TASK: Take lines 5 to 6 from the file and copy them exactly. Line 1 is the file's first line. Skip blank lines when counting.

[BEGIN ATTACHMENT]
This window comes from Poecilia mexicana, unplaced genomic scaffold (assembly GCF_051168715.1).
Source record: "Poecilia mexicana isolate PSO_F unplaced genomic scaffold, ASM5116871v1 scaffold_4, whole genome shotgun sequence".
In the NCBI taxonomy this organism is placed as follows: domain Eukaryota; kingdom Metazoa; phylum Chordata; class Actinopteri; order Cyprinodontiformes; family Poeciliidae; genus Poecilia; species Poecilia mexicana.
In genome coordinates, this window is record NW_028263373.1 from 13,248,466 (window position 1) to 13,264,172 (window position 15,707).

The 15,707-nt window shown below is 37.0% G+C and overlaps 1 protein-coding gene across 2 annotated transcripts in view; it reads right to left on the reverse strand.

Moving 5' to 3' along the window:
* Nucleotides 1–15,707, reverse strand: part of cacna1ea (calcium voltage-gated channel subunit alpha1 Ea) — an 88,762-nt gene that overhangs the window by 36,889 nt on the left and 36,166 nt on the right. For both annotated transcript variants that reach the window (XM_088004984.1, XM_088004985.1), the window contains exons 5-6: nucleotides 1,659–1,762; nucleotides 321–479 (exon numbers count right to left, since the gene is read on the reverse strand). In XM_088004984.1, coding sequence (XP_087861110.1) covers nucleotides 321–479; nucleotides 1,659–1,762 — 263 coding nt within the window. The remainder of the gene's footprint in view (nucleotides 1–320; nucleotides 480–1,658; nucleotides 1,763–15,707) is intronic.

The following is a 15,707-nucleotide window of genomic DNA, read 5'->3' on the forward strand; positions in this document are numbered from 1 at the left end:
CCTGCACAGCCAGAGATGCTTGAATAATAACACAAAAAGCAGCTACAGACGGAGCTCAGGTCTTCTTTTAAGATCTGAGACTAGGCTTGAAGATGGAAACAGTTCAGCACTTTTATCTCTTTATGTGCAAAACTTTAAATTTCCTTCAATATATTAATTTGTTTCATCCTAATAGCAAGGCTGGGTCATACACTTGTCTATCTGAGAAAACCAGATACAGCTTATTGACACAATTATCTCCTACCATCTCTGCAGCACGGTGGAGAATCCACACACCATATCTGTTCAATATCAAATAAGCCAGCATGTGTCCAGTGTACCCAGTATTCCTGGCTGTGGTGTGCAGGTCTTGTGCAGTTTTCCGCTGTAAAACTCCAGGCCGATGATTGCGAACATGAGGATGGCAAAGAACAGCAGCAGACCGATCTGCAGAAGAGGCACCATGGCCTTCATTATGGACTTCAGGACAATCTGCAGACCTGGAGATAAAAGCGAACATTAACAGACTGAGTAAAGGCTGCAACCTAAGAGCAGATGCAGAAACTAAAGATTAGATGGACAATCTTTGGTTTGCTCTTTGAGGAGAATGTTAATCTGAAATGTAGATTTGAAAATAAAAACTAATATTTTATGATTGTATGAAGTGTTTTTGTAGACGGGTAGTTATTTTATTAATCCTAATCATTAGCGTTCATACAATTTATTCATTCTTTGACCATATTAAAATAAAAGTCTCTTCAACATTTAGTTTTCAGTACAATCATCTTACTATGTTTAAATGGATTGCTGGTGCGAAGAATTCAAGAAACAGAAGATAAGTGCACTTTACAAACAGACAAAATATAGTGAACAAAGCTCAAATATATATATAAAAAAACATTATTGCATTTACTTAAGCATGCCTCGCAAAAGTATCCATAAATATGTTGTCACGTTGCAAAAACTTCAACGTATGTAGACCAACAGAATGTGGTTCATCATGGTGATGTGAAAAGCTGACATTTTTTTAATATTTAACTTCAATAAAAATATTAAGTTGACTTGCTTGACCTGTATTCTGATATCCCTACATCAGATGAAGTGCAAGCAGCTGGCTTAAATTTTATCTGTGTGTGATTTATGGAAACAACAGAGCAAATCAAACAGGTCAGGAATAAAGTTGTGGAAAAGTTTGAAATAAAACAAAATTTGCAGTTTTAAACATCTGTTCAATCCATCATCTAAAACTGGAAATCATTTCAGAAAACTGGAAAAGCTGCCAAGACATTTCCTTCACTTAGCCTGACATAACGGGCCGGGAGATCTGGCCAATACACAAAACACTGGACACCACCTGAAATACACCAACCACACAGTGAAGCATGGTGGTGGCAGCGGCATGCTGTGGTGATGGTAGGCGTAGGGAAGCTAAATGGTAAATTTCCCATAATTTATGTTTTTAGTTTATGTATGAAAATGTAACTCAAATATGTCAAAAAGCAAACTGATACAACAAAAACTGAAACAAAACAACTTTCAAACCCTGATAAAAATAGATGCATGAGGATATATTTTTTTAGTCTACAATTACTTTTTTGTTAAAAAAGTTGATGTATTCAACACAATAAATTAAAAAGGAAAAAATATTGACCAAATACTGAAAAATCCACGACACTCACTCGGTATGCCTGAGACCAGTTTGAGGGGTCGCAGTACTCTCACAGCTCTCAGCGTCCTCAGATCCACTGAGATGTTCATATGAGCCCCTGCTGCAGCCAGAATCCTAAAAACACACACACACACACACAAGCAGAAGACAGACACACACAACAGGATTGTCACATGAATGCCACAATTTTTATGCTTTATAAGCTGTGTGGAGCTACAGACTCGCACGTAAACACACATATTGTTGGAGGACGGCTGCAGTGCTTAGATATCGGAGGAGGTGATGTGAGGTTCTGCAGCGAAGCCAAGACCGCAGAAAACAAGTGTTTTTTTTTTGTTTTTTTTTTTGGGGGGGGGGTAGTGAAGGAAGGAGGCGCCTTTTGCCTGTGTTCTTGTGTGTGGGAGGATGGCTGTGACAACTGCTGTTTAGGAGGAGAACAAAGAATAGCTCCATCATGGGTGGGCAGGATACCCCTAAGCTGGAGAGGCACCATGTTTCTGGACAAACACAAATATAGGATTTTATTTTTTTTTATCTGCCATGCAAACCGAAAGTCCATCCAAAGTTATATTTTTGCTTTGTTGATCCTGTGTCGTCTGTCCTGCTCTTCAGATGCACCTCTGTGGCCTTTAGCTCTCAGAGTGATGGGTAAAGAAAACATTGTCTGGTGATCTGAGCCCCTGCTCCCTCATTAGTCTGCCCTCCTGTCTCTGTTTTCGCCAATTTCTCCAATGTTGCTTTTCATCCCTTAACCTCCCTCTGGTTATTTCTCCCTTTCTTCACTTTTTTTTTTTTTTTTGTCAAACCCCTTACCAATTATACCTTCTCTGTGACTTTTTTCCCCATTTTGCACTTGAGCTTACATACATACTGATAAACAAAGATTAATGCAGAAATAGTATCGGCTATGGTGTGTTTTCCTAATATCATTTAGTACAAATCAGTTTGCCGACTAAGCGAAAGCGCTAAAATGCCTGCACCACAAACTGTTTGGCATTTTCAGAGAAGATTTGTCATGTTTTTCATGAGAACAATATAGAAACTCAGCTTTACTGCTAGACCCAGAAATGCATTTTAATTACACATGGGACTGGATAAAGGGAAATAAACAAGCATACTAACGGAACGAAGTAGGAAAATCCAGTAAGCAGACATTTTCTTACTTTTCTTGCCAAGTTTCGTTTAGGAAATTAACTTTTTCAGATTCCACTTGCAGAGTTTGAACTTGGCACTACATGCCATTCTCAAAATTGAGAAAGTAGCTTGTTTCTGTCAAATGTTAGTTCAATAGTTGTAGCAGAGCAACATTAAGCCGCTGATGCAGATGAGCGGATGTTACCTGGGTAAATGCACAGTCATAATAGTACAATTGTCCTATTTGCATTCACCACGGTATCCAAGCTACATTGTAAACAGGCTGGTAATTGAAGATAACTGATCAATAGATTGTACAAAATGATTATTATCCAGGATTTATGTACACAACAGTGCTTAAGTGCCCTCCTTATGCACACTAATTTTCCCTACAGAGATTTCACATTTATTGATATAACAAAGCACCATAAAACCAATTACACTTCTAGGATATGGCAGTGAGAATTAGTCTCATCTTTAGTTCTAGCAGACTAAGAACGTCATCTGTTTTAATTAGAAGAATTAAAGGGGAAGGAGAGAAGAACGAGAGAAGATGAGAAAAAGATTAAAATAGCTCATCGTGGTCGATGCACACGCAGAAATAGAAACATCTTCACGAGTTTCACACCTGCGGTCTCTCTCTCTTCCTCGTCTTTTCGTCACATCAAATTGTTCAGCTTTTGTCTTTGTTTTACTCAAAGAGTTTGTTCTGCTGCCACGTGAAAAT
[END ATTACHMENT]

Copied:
The 15,707-nt window shown below is 37.0% G+C and overlaps 1 protein-coding gene across 2 annotated transcripts in view; it reads right to left on the reverse strand.

Moving 5' to 3' along the window: